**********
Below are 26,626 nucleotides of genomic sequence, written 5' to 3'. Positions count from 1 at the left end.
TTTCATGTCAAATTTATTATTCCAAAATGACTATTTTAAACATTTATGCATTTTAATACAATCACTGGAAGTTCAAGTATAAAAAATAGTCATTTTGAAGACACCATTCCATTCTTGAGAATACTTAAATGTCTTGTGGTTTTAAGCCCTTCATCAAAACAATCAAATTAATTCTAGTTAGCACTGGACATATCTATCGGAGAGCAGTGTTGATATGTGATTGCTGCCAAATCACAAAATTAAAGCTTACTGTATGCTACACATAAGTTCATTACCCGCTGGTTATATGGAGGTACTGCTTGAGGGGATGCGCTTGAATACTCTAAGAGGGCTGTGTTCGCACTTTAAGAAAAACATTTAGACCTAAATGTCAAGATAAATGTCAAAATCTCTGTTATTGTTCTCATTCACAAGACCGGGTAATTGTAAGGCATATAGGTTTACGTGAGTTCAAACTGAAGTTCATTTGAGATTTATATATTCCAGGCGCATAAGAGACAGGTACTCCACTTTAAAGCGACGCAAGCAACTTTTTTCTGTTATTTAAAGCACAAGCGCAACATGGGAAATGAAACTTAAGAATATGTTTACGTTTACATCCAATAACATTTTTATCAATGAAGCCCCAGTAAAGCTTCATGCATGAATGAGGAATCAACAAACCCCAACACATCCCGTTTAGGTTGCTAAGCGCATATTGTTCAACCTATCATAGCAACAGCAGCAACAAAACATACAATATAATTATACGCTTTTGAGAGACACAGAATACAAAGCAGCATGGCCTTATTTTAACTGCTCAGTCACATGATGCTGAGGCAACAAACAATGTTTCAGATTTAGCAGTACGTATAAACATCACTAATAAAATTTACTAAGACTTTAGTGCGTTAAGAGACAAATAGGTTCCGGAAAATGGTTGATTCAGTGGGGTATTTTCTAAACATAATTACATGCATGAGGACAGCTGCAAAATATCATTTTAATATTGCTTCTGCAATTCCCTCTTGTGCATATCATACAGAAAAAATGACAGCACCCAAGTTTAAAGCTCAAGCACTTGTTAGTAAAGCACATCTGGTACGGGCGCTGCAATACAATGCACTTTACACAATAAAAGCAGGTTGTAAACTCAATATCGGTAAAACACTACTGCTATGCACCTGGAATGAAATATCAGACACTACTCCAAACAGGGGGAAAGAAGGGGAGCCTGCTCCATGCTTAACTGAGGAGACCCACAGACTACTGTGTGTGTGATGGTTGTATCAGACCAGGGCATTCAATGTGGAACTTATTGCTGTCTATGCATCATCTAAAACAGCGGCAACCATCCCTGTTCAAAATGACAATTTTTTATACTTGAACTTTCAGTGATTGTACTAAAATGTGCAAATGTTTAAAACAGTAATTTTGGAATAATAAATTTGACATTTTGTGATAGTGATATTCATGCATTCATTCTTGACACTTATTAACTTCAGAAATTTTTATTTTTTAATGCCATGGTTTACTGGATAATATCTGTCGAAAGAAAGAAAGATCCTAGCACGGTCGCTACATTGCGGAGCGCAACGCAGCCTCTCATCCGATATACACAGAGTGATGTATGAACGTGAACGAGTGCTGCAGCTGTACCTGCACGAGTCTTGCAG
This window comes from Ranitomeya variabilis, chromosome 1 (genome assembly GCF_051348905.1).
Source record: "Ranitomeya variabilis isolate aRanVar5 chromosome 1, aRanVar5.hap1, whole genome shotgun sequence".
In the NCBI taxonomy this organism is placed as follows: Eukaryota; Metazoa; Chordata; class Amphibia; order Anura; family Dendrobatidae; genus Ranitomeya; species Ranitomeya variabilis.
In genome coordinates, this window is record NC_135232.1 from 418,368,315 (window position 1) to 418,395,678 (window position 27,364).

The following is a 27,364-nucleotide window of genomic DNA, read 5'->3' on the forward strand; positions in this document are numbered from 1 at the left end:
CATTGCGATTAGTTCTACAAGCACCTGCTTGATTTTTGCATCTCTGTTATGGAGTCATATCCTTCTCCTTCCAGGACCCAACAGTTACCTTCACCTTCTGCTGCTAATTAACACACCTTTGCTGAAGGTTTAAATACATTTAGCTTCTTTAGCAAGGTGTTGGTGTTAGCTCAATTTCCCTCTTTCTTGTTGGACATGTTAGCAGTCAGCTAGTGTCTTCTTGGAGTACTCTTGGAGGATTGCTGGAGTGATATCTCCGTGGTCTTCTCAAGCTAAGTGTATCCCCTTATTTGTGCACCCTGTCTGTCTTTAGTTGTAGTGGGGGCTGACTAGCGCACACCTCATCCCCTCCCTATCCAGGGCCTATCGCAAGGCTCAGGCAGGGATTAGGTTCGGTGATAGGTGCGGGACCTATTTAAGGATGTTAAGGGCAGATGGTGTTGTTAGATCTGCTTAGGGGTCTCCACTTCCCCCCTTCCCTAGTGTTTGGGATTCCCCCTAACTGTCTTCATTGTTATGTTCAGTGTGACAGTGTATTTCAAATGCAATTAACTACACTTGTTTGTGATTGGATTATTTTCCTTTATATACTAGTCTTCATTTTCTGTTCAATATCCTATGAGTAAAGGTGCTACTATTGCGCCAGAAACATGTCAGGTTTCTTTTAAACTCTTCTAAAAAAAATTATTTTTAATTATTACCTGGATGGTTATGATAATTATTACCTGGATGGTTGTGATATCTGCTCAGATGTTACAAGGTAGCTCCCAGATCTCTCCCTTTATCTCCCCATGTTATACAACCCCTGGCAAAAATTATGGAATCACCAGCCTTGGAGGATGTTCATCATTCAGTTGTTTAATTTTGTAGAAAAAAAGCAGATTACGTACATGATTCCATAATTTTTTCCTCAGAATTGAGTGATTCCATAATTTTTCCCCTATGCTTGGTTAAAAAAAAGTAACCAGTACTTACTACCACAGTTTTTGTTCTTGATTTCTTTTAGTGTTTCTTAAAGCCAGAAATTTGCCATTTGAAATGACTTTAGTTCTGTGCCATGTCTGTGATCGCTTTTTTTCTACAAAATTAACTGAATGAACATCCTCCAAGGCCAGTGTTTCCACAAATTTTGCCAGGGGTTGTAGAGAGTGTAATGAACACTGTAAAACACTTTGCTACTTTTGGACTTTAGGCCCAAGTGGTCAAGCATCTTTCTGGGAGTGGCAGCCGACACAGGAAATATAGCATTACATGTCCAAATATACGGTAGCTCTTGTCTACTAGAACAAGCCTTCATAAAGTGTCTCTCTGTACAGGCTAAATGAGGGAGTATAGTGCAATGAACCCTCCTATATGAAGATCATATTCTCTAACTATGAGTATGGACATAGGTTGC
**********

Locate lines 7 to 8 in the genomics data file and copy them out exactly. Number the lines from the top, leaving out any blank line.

The following is a 27,364-nucleotide window of genomic DNA, read 5'->3' on the forward strand; positions in this document are numbered from 1 at the left end:
CATTGCGATTAGTTCTACAAGCACCTGCTTGATTTTTGCATCTCTGTTATGGAGTCATATCCTTCTCCTTCCAGGACCCAACAGTTACCTTCACCTTCTGCTGCTAATTAACACACCTTTGCTGAAGGTTTAAATACATTTAGCTTCTTTAGCAAGGTGTTGGTGTTAGCTCAATTTCCCTCTTTCTTGTTGGACATGTTAGCAGTCAGCTAGTGTCTTCTTGGAGTACTCTTGGAGGATTGCTGGAGTGATATCTCCGTGGTCTTCTCAAGCTAAGTGTATCCCCTTATTTGTGCACCCTGTCTGTCTTTAGTTGTAGTGGGGGCTGACTAGCGCACACCTCATCCCCTCCCTATCCAGGGCCTATCGCAAGGCTCAGGCAGGGATTAGGTTCGGTGATAGGTGCGGGACCTATTTAAGGATGTTAAGGGCAGATGGTGTTGTTAGATCTGCTTAGGGGTCTCCACTTCCCCCCTTCCCTAGTGTTTGGGATTCCCCCTAACTGTCTTCATTGTTATGTTCAGTGTGACAGTGTATTTCAAATGCAATTAACTACACTTGTTTGTGATTGGATTATTTTCCTTTATATACTAGTCTTCATTTTCTGTTCAATATCCTATGAGTAAAGGTGCTACTATTGCGCCAGAAACATGTCAGGTTTCTTTTAAACTCTTCTAAAAAAAATTATTTTTAATTATTACCTGGATGGTTATGATAATTATTACCTGGATGGTTGTGATATCTGCTCAGATGTTACAAGGTAGCTCCCAGATCTCTCCCTTTATCTCCCCATGTTATACAACCCCTGGCAAAAATTATGGAATCACCAGCCTTGGAGGATGTTCATCATTCAGTTGTTTAATTTTGTAGAAAAAAAGCAGATTACGTACATGATTCCATAATTTTTTCCTCAGAATTGAGTGATTCCATAATTTTTCCCCTATGCTTGGTTAAAAAAAAGTAACCAGTACTTACTACCACAGTTTTTGTTCTTGATTTCTTTTAGTGTTTCTTAAAGCCAGAAATTTGCCATTTGAAATGACTTTAGTTCTGTGCCATGTCTGTGATCGCTTTTTTTCTACAAAATTAACTGAATGAACATCCTCCAAGGCCAGTGTTTCCACAAATTTTGCCAGGGGTTGTAGAGAGTGTAATGAACACTGTAAAACACTTTGCTACTTTTGGACTTTAGGCCCAAGTGGTCAAGCATCTTTCTGGGAGTGGCAGCCGACACAGGAAATATAGCATTACATGTCCAAATATACGGTAGCTCTTGTCTACTAGAACAAGCCTTCATAAAGTGTCTCTCTGTACAGGCTAAATGAGGGAGTATAGTGCAATGAACCCTCCTATATGAAGATCATATTCTCTAACTATGAGTATGGACATAGGTTGC